LINDSEY E.G. WEIL
Clinical Psychology, Northwestern University
Cohort Six Fellow
lindseydavis2014@u.northwestern.edu

Academic Mentor
Neil Jordan
Associate Professor, Northwestern University

Policy Mentor
Neil Skene
Deputy Chief of Staff, Illinois Department of Children and Family Services

Research Interests
Child welfare policy; child and adolescent health and wellbeing; coping and resilience; trauma and toxic stress; implementation science

Areas of Expertise

Child Welfare and Foster Care Systems, Evidence-Based/Evidence-Informed Programs, Families and Family Systems, Maternal Health, Mental Health and Well-Being, Longitudinal Data Analysis, Regression ModelingSurvival Analysis or Hazard Models, Case Study Research, Mixed MethodsAdolescents and Young Adults, Infants and ToddlersRacial/Ethnic Minority Groups, School-aged Children

Lindsey Weil is a doctoral student in the Clinical Psychology program at Northwestern University, Feinberg School of Medicine. Her current research is conducted in partnership with the Illinois Department of Children and Family Services. Ms. Weil's research focuses on health and well-being among youth in the child welfare system, placement stability and permanency, strengths and protective factors, and the meaningful use of trauma assessment. Prior to attending Northwestern University, Ms. Weil worked at a community-based mental health agency, providing psychological services. Additionally, she conducted research both at Stanford University and with adolescent female offenders within the juvenile justice system. Ms. Weil completed her undergraduate studies at Santa Clara University, earning a BS in Psychology. She also holds an MA in Counseling Psychology from Santa Clara University.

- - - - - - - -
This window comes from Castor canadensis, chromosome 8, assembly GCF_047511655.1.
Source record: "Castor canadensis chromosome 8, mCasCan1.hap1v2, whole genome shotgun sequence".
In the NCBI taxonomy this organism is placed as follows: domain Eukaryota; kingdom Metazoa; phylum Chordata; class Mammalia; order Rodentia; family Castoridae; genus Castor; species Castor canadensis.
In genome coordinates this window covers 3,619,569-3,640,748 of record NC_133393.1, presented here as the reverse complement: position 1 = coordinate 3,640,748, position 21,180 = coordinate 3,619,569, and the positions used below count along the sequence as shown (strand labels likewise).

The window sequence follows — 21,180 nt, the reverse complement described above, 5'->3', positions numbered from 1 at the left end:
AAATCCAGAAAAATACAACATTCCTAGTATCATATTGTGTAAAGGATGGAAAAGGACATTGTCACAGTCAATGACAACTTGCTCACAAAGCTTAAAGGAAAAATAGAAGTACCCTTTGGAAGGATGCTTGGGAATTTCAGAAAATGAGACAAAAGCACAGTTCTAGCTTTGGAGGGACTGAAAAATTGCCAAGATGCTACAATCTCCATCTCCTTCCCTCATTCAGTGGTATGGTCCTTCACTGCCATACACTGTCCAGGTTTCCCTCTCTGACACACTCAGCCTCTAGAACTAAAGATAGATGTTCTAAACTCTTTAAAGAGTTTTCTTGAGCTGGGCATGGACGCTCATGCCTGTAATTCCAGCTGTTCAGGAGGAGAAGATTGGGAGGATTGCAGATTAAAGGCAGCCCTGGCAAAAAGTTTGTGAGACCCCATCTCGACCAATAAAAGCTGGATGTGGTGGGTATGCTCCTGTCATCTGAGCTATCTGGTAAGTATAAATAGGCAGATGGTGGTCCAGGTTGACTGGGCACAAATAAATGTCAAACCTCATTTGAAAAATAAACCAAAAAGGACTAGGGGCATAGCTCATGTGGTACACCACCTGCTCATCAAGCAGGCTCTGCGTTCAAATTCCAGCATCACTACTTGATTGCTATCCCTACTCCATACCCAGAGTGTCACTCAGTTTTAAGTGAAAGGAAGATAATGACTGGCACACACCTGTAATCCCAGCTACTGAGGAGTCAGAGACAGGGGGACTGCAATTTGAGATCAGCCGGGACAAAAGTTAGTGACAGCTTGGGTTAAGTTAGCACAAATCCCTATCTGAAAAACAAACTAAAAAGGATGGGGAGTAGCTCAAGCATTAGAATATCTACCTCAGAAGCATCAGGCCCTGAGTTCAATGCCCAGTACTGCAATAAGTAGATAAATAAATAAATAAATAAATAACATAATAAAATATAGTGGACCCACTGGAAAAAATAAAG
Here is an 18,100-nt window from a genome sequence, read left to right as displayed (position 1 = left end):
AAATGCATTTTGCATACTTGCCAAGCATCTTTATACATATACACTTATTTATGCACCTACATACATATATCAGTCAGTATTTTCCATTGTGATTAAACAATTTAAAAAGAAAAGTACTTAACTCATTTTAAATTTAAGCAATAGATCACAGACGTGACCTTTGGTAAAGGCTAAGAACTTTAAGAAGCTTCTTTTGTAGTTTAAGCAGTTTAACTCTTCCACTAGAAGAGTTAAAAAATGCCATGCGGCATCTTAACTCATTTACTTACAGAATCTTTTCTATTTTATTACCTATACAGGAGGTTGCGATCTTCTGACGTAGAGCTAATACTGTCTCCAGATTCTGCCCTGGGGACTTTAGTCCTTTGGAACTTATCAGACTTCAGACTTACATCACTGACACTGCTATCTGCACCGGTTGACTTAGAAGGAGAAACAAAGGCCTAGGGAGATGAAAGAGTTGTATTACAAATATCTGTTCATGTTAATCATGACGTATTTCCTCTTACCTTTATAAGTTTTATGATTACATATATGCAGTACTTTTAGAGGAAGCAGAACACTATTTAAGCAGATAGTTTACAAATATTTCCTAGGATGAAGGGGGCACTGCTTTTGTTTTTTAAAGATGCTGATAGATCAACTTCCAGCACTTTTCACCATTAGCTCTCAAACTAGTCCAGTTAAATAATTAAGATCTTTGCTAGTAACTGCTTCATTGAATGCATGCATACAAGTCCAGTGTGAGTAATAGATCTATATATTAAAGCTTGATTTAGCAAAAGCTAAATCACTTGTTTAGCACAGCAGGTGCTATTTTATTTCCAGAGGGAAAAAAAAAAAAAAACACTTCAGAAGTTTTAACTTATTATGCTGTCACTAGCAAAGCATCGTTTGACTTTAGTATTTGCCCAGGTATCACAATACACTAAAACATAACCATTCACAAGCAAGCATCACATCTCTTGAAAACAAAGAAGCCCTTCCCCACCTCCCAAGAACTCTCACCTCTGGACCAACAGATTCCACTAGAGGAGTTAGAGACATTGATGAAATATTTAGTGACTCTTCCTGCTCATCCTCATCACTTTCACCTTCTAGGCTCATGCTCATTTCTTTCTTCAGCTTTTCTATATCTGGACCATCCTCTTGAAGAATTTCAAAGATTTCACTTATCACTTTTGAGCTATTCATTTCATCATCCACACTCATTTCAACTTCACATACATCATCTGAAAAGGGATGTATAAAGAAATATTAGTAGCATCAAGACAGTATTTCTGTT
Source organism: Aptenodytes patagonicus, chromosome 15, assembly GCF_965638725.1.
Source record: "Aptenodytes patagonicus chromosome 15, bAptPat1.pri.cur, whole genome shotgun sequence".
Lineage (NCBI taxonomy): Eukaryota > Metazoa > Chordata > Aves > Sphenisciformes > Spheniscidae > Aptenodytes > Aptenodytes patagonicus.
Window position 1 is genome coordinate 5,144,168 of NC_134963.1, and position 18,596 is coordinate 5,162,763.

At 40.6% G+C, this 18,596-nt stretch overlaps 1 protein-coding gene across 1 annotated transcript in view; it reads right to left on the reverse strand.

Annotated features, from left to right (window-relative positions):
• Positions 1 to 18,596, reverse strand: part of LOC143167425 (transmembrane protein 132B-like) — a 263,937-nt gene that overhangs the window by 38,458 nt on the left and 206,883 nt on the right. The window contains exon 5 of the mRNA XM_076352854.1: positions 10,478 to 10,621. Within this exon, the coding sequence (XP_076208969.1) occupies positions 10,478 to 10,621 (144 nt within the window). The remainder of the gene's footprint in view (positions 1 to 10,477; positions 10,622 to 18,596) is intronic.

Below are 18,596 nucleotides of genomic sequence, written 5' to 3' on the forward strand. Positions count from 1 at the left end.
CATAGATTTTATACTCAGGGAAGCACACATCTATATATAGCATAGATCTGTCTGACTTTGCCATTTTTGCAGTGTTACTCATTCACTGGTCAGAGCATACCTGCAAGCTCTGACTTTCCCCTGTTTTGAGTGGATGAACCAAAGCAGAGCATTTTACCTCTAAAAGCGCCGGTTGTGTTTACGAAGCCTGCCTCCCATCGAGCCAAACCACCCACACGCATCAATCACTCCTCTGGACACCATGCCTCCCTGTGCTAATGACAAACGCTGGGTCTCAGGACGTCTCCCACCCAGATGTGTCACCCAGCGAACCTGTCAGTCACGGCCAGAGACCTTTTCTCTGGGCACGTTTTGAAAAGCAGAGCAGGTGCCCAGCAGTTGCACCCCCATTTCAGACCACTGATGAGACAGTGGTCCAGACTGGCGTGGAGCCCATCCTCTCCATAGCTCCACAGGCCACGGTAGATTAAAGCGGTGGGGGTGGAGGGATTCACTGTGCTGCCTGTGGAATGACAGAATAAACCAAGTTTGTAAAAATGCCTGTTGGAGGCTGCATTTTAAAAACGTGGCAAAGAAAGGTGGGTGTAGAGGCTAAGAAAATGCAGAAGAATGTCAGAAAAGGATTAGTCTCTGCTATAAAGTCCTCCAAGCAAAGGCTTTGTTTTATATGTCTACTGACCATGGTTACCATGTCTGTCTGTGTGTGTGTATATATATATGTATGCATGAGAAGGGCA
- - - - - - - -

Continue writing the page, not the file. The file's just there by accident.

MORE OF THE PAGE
DISSERTATION

Prevention of Accidental, Sleep-Related Infant Deaths: Current Sleep Practices, Caregiver Beliefs, and Promotion of Safe Sleep Practices through Effective Preventive Interventions

Sudden infant death syndrome (SIDS) and accidental injury are two leading causes of infant deaths, with suffocation accounting for the majority of accidental deaths. The vast majority of inadvertent infant suffocation occurs during sleep, and such deaths are highly preventable. This study aims to better understand preventable, sleep-related infant deaths and to support the reduction of risks leading to such deaths. Using a mixed methods approach, this dissertation will: (1) assess the types and frequency of unsafe sleep practices used in a large Midwestern state; (2) examine potential risk factors that increase the use of unsafe sleep practices; (3) determine which aspects of preventive interventions are compelling for caregivers and effective at reducing the risk of using unsafe sleep practices with infants. Findings will inform the development and implementation of effective, targeted interventions to prevent accidental, sleep-related infant deaths.